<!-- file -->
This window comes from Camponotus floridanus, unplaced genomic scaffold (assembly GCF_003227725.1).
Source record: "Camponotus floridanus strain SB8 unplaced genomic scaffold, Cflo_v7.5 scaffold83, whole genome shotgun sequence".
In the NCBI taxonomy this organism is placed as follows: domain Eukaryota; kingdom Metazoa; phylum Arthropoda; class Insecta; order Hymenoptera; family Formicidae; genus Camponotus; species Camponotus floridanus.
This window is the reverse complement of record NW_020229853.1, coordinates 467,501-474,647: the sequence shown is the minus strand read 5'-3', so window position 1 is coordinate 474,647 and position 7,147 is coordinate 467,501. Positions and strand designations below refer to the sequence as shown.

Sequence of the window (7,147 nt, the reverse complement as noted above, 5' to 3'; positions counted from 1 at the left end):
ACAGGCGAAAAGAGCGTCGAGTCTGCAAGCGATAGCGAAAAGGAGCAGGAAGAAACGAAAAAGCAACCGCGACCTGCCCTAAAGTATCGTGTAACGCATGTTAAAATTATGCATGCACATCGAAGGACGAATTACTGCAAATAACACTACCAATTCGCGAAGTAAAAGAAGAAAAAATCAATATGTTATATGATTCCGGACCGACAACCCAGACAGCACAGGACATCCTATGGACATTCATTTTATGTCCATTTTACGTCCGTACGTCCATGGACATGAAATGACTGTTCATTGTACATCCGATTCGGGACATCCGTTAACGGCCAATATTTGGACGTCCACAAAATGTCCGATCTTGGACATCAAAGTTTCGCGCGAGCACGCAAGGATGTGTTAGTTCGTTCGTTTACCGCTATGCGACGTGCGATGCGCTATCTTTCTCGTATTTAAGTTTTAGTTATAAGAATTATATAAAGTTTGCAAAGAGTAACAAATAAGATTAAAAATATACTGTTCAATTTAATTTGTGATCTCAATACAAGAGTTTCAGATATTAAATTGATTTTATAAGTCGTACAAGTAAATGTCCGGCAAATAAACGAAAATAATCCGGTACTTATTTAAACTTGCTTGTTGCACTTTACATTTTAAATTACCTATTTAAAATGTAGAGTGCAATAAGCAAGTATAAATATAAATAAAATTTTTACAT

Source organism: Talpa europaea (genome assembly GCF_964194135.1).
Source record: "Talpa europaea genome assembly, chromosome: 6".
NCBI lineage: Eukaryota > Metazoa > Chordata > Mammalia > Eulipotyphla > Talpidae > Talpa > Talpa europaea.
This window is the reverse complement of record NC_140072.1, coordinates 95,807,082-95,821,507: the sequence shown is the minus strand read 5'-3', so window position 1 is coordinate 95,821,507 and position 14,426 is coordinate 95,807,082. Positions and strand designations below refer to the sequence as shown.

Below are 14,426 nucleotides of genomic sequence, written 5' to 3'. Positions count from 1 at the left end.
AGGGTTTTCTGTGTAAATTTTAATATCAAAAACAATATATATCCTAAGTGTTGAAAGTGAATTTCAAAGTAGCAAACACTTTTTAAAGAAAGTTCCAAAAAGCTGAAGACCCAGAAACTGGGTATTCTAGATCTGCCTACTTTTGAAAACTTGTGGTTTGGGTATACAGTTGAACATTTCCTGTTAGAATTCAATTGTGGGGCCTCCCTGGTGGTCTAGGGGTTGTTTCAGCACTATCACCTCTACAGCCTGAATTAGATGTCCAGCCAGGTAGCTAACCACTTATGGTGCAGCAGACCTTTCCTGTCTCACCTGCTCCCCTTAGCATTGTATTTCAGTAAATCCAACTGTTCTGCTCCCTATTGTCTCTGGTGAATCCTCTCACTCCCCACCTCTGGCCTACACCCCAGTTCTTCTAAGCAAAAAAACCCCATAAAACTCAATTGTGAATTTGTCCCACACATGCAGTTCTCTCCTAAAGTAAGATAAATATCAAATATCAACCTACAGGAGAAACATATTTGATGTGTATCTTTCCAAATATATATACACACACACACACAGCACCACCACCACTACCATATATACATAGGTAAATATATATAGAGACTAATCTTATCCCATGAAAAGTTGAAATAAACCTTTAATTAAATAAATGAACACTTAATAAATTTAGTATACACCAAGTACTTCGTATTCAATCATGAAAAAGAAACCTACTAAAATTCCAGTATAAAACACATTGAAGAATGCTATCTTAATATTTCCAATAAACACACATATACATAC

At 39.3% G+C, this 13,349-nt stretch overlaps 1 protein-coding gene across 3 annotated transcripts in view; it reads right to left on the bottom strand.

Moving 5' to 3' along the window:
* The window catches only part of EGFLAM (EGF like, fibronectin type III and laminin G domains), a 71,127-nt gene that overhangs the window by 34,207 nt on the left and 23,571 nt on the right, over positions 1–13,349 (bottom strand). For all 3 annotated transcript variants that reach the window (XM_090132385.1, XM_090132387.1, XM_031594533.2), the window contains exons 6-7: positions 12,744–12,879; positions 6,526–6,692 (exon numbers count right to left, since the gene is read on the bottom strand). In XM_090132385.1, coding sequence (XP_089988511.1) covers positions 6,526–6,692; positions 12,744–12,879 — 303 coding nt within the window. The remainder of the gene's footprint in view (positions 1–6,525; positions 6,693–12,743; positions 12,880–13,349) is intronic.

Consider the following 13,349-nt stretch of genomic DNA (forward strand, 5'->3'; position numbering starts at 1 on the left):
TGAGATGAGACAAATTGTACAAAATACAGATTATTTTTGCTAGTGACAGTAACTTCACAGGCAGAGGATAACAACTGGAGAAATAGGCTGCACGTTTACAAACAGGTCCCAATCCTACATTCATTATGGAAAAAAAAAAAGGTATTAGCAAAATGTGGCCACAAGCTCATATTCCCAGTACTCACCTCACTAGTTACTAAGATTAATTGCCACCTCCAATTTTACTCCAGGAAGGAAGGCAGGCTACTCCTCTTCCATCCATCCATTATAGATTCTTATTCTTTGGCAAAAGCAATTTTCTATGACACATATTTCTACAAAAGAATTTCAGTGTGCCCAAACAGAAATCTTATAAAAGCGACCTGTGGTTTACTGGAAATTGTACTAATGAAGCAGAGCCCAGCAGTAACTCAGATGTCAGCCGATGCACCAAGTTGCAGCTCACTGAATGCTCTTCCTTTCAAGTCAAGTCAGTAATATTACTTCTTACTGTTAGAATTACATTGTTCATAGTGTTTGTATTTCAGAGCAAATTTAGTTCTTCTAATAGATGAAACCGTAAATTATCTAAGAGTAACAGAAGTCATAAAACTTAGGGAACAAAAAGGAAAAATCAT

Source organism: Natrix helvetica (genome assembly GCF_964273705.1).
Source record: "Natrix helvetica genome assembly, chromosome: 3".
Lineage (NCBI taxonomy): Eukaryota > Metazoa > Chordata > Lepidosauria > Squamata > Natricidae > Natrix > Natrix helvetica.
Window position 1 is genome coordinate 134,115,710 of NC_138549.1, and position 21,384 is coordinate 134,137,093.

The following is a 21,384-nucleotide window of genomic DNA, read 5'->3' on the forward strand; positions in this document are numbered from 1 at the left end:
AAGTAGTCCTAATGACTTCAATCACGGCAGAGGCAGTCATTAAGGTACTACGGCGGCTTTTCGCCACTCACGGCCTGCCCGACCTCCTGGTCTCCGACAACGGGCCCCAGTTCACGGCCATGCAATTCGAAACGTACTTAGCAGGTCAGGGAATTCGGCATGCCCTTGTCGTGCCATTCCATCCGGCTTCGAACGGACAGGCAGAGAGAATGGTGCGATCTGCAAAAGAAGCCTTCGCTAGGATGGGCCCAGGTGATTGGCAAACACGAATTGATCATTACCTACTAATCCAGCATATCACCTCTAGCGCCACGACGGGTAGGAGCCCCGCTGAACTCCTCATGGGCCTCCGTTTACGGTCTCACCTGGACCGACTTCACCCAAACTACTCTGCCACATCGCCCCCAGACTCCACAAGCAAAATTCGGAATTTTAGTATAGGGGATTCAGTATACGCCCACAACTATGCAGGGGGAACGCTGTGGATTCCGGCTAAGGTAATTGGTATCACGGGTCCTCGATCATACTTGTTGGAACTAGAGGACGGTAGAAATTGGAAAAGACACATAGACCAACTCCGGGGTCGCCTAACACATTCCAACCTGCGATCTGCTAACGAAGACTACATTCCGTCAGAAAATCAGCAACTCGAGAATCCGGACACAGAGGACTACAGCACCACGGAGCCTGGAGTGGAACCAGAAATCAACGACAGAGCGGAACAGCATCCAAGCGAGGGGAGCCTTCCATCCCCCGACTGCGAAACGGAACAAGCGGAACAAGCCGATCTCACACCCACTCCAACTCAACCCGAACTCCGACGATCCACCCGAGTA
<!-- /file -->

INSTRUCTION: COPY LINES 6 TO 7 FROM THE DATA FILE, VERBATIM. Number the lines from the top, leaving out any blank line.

ACAGGCGAAAAGAGCGTCGAGTCTGCAAGCGATAGCGAAAAGGAGCAGGAAGAAACGAAAAAGCAACCGCGACCTGCCCTAAAGTATCGTGTAACGCATGTTAAAATTATGCATGCACATCGAAGGACGAATTACTGCAAATAACACTACCAATTCGCGAAGTAAAAGAAGAAAAAATCAATATGTTATATGATTCCGGACCGACAACCCAGACAGCACAGGACATCCTATGGACATTCATTTTATGTCCATTTTACGTCCGTACGTCCATGGACATGAAATGACTGTTCATTGTACATCCGATTCGGGACATCCGTTAACGGCCAATATTTGGACGTCCACAAAATGTCCGATCTTGGACATCAAAGTTTCGCGCGAGCACGCAAGGATGTGTTAGTTCGTTCGTTTACCGCTATGCGACGTGCGATGCGCTATCTTTCTCGTATTTAAGTTTTAGTTATAAGAATTATATAAAGTTTGCAAAGAGTAACAAATAAGATTAAAAATATACTGTTCAATTTAATTTGTGATCTCAATACAAGAGTTTCAGATATTAAATTGATTTTATAAGTCGTACAAGTAAATGTCCGGCAAATAAACGAAAATAATCCGGTACTTATTTAAACTTGCTTGTTGCACTTTACATTTTAAATTACCTATTTAAAATGTAGAGTGCAATAAGCAAGTATAAATATAAATAAAATTTTTACAT

Source organism: Talpa europaea (genome assembly GCF_964194135.1).